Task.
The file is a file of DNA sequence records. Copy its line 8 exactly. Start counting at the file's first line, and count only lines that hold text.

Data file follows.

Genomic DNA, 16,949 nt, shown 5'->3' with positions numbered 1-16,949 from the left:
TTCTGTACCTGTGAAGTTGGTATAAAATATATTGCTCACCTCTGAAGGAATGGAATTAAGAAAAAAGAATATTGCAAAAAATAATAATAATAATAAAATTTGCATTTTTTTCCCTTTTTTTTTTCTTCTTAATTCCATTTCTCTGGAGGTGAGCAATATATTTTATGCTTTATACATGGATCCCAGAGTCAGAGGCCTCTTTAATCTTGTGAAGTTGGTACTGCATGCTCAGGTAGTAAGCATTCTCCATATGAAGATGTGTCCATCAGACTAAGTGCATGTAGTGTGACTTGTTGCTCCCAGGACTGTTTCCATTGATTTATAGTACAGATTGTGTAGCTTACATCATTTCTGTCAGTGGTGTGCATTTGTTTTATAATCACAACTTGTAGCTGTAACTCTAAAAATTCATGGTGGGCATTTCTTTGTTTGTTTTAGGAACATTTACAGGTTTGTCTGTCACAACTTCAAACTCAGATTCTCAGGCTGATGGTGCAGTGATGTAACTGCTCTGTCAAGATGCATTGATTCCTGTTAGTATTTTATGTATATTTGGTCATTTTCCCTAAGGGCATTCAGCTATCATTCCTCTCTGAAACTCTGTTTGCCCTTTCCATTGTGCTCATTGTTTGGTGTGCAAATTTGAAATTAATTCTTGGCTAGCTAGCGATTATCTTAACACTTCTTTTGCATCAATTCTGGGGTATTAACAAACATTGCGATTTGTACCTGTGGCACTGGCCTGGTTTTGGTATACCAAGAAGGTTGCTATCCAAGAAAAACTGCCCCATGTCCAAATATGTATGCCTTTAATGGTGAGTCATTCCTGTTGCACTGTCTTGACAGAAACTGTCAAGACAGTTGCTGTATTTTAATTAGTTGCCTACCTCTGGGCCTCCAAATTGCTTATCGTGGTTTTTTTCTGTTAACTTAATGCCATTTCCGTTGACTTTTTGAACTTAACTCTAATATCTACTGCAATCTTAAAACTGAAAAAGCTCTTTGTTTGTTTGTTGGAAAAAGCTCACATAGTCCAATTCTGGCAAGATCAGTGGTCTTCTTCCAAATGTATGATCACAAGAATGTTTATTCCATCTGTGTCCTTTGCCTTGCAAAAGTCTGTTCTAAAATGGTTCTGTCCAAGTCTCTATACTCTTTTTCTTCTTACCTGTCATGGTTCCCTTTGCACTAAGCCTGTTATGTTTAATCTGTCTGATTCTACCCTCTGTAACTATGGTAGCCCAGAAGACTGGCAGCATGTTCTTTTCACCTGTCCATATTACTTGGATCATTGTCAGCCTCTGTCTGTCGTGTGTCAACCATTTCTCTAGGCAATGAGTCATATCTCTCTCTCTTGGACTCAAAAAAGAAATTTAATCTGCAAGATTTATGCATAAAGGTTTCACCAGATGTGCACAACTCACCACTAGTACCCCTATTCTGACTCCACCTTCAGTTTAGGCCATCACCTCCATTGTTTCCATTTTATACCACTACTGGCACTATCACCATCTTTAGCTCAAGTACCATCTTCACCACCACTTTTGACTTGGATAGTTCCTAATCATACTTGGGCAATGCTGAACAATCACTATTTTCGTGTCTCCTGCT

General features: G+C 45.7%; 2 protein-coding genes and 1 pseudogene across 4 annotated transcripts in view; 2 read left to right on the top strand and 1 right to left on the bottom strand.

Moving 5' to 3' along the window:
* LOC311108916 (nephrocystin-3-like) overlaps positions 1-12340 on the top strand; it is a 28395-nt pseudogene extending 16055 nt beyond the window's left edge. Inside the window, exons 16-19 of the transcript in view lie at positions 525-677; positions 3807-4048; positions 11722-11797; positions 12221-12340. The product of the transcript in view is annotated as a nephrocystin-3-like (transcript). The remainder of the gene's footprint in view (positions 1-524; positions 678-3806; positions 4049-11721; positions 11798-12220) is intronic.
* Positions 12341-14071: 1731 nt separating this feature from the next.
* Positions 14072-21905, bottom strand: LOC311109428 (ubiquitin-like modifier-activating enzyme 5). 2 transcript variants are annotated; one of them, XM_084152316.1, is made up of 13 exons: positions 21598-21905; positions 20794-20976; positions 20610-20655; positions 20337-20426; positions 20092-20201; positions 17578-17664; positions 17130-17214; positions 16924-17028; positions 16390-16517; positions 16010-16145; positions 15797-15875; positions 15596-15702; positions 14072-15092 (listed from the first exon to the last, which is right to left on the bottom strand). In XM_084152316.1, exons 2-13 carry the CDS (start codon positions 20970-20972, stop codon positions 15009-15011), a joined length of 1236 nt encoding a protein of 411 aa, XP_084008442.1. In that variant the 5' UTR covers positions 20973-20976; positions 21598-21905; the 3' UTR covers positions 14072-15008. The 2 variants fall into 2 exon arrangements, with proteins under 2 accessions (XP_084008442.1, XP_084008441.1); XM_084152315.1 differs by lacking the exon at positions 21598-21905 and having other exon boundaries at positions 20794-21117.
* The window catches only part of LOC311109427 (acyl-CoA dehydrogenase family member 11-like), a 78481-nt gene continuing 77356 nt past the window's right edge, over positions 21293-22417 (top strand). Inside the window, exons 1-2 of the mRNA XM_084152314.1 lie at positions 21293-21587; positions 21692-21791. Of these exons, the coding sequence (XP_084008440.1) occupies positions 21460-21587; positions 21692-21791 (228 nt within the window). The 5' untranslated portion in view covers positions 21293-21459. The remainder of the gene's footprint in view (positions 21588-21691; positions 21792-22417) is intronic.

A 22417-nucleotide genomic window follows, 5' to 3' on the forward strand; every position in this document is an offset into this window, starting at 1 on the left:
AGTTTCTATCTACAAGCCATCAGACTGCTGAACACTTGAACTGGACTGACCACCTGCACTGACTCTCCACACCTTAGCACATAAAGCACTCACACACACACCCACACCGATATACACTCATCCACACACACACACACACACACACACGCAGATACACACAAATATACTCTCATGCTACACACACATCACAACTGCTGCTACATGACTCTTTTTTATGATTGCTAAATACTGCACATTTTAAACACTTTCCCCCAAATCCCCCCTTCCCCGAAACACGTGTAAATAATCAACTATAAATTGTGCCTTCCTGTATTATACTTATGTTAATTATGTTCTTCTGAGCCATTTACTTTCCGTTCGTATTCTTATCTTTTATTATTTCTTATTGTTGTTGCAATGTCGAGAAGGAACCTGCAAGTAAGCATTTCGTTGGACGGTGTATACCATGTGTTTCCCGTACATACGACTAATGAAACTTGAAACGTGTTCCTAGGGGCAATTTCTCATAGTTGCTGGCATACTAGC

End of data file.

* The window catches only part of LOC311109427 (acyl-CoA dehydrogenase family member 11-like), a 78481-nt gene continuing 77356 nt past the window's right edge, over positions 21293-22417 (top strand). Inside the window, exons 1-2 of the mRNA XM_084152314.1 lie at positions 21293-21587; positions 21692-21791. Of these exons, the coding sequence (XP_084008440.1) occupies positions 21460-21587; positions 21692-21791 (228 nt within the window). The 5' untranslated portion in view covers positions 21293-21459. The remainder of the gene's footprint in view (positions 21588-21691; positions 21792-22417) is intronic.